Writer and artist Rachel Lichtenstein gave an illustrated talk, with artist Jeremy Millar and chaired by Whitstable Biennale’s Director Sue Jones, at the Whitstable Biennale 2014. Rachel’s talk focused on research she is undertaking for a book on the Thames Estuary, titled Estuary: A Deep Exploration of Place, which will be published by Penguin in 2016.
Rachel is also currently working towards a new multimedia work that we will premiere at the Whitstable Biennale 2016.
This is the beginning of a recent article about the future of the Thames Estuary that Rachel wrote for Aeon, an online magazine publishing some of the most profound and provocative thinking on the web, on science, philosophy and society.
The point where the tidal waters of the North Sea flow into the mouth of England’s longest river marks the outer reaches of the Thames Estuary: the gateway for international trade, industry and travel into London for millennia. Goods and people from all over the world have arrived in Britain via this well-used sea route from as far back as Roman times, when vast quantities of luxury commodities including pottery, marble, wine, olive oil and silver would travel downriver to Londinium from the furthest reaches of the Roman Empire.
For good or ill, a pattern of conspicuous consumption, fed by river trade, was soon established. In Anglo-Saxon times the city’s visible wealth, manifest in riverside monasteries, attracted unwelcome attention from Viking raiders, whose longboats swept up the estuary in the ninth century, tearing down early timber versions of London Bridge. When a stone London Bridge was completed in 1209, it was partly to bolster the city’s defences, and later attacks by pirates resulted in merchant ships being heavily armed with cannon.
These merchant ships — hulls creaking, sails billowing — came into the estuary from across the Mediterranean, bearing exotic goods from Europe and beyond; silks, spices, gold, and ivory. They also helped to establish sea power in the East Indies, which eventually led to the founding of the East India Company and the beginning of Britain’s Indian empire. But it was the 17th and 18th centuries that were the Golden Age of the Estuary, when this stretch of water was the major highway of the British Empire. Tea, silks, opium, salt, cotton and indigo dye flooded into the port of London from India, China, Bengal and other places in the Far East. Joseph Conrad described the Thames Estuary in the first few pages of Heart of Darkness (1899), capturing the imperial ambitions of the nation:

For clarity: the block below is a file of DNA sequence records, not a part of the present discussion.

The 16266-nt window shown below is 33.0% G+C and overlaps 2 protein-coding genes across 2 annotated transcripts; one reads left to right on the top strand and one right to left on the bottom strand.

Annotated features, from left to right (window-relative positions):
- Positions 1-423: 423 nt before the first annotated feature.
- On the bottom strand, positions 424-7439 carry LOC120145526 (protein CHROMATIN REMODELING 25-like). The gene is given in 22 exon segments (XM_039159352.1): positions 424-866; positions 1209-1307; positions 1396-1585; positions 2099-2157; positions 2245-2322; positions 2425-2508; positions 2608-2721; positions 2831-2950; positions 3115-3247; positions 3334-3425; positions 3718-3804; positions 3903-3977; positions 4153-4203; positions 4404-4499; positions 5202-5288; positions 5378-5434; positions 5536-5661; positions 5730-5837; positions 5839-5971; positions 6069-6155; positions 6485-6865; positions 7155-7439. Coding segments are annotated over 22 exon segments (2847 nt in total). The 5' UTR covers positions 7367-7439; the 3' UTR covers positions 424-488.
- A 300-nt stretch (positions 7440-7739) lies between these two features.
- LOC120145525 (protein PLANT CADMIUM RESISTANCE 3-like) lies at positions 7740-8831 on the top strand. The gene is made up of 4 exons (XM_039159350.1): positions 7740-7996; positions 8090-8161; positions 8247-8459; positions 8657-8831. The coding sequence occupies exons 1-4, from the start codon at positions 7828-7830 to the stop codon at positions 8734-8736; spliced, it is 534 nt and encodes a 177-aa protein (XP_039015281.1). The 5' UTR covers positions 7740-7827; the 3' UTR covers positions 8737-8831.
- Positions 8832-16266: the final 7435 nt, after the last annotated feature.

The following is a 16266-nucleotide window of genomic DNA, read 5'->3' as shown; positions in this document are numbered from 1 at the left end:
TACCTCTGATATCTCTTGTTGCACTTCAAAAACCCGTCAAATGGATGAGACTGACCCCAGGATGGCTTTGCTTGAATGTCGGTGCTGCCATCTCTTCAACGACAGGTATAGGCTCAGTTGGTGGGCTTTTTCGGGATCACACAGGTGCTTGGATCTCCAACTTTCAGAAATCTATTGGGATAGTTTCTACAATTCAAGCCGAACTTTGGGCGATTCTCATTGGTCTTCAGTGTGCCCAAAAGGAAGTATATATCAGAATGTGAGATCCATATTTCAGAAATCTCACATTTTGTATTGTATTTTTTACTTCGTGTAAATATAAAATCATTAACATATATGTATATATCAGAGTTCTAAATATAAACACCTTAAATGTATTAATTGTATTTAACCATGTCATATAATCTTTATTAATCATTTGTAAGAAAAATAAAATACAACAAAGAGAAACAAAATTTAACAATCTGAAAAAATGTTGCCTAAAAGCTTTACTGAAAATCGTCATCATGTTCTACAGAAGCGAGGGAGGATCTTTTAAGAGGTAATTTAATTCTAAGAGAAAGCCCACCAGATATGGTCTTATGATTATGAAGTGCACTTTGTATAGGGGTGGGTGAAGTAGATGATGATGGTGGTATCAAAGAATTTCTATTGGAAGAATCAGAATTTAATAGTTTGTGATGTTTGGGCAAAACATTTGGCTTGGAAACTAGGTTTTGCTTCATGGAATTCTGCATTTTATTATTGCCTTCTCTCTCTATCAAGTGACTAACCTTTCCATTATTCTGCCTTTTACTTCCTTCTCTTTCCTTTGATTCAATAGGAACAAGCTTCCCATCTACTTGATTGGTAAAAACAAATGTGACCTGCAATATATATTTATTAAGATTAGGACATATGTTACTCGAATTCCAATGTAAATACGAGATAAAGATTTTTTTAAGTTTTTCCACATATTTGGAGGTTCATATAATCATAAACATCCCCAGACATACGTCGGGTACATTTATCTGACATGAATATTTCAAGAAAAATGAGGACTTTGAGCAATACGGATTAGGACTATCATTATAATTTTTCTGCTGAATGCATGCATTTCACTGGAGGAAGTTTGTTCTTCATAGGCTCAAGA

‘What greatness had not floated on the ebb of that river into the mystery of an unknown earth! … The dreams of men, the seed of commonwealths, the germs of empires.’
This beautiful short film A Study for the Estuary was made collaboratively by Rachel Lichtenstein and James Price. It charts the progress of an 80 foot Dutch barge, the IDEAAL, from Queenborough in Kent across the shipping channels, to the pier in Southend over five days. The project was initiated by the artists Simon Callery and Ben Eastop and sought to examine the Thames Estuary as it undergoes a crucial period of change. Others on board included filmmaker James Price, archaeologist of the recent past Sefryn Penrose, experimental cartographer Luke Eastop and composer John Eacott.
Rachel Lichtenstein is the author of books including Rodinsky’s Room (1999, co-written with Iain Sinclair), On Brick Lane (2007, shortlisted for the Ondaatje prize), Diamond Street: The Hidden World of Hatton Garden (2012). In 2011, she co-curated Shorelines: The World’s First Literary Festival of the Sea for arts organisation Metal, alongside poet Lemn Sissay.
She has shown at venues including Whitechapel Gallery, British Library (where she was the British Library’s first Creative Research Fellow), Barbican Art Gallery, Woodstreet Galleries (Pittsburgh) & the Jerusalem Theatre (Israel).